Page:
Our proposed model, named Conformer, achieves state-of-the-art results on LibriSpeech, outperforming the previous best published Transformer Transducer [zhang2020transformer] by 15% relative improvement on the testother dataset with an external language model. We present three models based on model parameter limit constraints of 10M , 30M and 118M. Our 10M model shows an improvement when compared to similar sized contemporary work [han2020contextnet] with 2.7%/6.3% on test/testother datasets. Our medium 30M parameters-sized model already outperforms transformer transducer published in [zhang2020transformer] which uses 139M model parameters. With the big 118M parameter model, we are able to achieve 2.1%/4.3% without using language models and 1.9%/3.9% with an external language model.

We further carefully study the effects of the number of attention heads, convolution kernel sizes, activation functions, placement of feed-forward layers, and different strategies of adding convolution modules to a Transformer-based network, and shed light on how each contributes to the accuracy improvements.

2 Conformer Encoder

Our audio encoder first processes the input with a convolution subsampling layer and then with a number of conformer blocks, as illustrated in Figure 1. The distinctive feature of our model is the use of Conformer blocks in the place of Transformer blocks as in [zhang2020transformer, karita2019comparative].

A conformer block is composed of four modules stacked together, i.e, a feed-forward module, a self-attention module, a convolution module, and a second feed-forward module in the end. Sections 2.1, 1, and 2.3 introduce the self-attention, convolution, and feed-forward modules, respectively. Finally, 2.4 describes how these sub blocks are combined.

2.1 Multi-Headed Self-Attention Module

We employ multi-headed self-attention (MHSA) while integrating an important technique from Transformer-XL [dai2019transformerxl]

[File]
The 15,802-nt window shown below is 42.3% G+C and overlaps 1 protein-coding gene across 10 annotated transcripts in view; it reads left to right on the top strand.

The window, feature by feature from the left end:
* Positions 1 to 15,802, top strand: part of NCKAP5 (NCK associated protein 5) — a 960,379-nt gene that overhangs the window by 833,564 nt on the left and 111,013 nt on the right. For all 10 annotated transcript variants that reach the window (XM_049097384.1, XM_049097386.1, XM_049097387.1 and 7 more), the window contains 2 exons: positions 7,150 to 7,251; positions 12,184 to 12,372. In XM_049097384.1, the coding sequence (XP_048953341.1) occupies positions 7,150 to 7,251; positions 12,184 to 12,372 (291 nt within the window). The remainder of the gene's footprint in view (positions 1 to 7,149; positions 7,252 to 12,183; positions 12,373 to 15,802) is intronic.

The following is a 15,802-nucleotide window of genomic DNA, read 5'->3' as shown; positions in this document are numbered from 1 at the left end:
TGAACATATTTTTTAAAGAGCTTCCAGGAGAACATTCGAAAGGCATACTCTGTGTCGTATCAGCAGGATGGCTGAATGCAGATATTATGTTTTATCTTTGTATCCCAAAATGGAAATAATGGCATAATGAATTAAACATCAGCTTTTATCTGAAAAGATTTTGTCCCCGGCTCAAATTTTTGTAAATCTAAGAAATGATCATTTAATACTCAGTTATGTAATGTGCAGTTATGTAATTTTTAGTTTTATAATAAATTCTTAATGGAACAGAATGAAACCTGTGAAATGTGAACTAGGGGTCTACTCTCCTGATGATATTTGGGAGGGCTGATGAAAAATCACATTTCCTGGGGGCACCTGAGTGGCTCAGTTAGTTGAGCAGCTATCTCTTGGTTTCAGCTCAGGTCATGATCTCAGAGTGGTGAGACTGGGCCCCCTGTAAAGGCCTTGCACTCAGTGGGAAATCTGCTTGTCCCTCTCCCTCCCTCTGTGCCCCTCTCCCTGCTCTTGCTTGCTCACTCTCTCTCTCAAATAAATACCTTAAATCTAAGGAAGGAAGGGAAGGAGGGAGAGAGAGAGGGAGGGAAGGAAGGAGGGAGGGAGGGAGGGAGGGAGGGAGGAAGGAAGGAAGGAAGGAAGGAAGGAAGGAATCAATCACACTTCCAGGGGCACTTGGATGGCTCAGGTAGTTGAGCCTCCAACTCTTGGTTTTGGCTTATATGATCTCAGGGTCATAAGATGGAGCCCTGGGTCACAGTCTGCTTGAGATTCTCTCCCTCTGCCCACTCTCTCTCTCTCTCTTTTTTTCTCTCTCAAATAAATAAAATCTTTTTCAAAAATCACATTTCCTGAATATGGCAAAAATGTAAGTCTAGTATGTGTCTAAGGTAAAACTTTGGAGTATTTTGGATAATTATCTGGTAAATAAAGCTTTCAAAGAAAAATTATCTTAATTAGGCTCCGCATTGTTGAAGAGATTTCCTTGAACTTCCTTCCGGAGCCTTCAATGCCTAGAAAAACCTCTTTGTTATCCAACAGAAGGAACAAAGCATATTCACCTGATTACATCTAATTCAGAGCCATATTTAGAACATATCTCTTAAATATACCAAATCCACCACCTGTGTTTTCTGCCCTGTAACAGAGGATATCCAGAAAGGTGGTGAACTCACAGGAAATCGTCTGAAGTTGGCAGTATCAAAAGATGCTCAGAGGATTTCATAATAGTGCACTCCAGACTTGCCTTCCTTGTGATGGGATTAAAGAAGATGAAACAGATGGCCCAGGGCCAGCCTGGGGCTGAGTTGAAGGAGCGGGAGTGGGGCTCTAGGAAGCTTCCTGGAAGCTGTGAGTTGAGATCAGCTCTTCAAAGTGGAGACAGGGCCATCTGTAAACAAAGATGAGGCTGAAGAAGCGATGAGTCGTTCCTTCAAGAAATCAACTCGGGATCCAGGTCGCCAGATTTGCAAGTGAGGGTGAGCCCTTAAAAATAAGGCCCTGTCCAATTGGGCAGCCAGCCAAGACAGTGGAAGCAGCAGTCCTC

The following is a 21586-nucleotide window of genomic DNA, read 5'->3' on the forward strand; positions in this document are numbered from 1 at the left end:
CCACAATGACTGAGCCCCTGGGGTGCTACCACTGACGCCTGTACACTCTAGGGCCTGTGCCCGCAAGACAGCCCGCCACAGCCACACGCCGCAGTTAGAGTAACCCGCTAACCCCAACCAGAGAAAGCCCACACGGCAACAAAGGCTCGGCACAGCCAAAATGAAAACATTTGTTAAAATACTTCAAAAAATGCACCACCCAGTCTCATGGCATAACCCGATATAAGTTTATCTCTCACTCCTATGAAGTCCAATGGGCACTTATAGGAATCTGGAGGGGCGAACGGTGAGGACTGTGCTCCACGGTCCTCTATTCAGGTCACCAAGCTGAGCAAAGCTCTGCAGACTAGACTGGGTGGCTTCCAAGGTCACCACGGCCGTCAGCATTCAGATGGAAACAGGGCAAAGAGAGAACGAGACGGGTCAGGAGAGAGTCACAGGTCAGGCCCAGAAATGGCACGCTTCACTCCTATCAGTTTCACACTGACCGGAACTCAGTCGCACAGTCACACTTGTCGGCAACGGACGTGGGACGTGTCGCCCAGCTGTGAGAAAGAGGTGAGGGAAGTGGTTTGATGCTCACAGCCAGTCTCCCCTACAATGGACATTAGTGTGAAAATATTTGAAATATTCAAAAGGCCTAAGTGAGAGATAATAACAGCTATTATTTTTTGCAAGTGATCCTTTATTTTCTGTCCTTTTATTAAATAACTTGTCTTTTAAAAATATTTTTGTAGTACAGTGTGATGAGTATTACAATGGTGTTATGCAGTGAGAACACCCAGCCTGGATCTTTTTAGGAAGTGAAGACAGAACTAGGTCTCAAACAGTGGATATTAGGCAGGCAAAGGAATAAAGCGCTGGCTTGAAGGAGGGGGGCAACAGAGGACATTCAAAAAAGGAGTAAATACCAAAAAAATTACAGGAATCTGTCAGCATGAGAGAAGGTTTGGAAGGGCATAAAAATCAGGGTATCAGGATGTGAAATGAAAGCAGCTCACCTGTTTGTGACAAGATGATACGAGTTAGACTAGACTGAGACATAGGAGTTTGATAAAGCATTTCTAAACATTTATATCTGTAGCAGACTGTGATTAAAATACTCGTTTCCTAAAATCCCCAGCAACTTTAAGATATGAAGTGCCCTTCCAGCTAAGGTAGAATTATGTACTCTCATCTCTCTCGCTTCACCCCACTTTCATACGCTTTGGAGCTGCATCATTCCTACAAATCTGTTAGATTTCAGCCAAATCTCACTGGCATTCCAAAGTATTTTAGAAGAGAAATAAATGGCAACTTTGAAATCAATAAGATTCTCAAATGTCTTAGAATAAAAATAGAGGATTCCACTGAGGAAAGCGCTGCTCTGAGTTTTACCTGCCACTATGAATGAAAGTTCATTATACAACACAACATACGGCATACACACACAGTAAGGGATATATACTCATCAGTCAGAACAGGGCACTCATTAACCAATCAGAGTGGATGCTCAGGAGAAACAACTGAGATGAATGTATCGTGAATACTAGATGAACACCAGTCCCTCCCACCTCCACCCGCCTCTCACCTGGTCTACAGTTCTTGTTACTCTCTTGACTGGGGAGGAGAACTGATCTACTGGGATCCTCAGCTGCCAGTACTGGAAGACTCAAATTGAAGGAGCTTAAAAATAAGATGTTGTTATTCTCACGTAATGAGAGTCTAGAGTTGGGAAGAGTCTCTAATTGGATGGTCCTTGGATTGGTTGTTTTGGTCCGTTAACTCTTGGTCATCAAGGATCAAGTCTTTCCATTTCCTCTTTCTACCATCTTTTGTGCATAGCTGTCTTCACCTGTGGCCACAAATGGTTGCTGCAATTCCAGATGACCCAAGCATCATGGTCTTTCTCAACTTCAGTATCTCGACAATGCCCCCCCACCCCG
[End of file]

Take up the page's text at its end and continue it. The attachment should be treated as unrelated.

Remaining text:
, the relative sinusoidal positional encoding scheme. The relative positional encoding allows the self-attention module to generalize better on different input length and the resulting encoder is more robust to the variance of the utterance length. We use pre-norm residual units 

[wang-etal-2019-learning-deep, nguyen2019transformers] with dropout which helps training and regularizing deeper models. Figure 3 below illustrates the multi-headed self-attention block.

Figure 3: Multi-Headed self-attention module. We use multi-headed self-attention with relative positional embedding in a pre-norm residual unit.

2.2 Convolution Module

Inspired by [wu2020lite], the convolution module starts with a gating mechanism [dauphin2017language]—a pointwise convolution and a gated linear unit (GLU). This is followed by a single 1-D depthwise convolution layer. Batchnorm is deployed just after the convolution to aid training deep models. Figure 2 illustrates the convolution block.

2.3 Feed Forward Module

The Transformer architecture as proposed in [vaswani2017attention]

deploys a feed forward module after the MHSA layer and is composed of two linear transformations and a nonlinear activation in between. A residual connection is added over the feed-forward layers, followed by layer normalization. This structure is also adopted by Transformer ASR models 

[zhang2020transformer, dong2018speech].

We follow pre-norm residual units [wang-etal-2019-learning-deep, nguyen2019transformers] and apply layer normalization within the residual unit and on the input before the first linear layer. We also apply Swish activation [ramachandran2017searching] and dropout, which helps regularizing the network. Figure 4 illustrates the Feed Forward (FFN) module.

Figure 4: Feed forward module. The first linear layer uses an expansion factor of 4 and the second linear layer projects it back to the model dimension. We use swish activation and a pre-norm residual units in feed forward module.

2.4 Conformer Block

Our proposed Conformer block contains two Feed Forward modules sandwiching the Multi-Headed Self-Attention module and the Convolution module, as shown in Figure 1.

This sandwich structure is inspired by Macaron-Net [lu2019understanding], which proposes replacing the original feed-forward layer in the Transformer block into two half-step feed-forward layers, one before the attention layer and one after. As in Macron-Net, we employ half-step residual weights in our feed-forward (FFN) modules. The second feed-forward module is followed by a final layernorm layer. Mathematically, this means, for input to a Conformer block , the output of the block is:


where FFN refers to the Feed forward module, MHSA refers to the Multi-Head Self-Attention module, and Conv refers to the Convolution module as described in the preceding sections.

Our ablation study discussed in Sec 3.4.3 compares the Macaron-style half-step FFNs with the vanilla FFN as used in previous works. We find that having two Macaron-net style feed-forward layers with half-step residual connections sandwiching the attention and convolution modules in between provides a significant improvement over having a single feed-forward module in our Conformer architecture.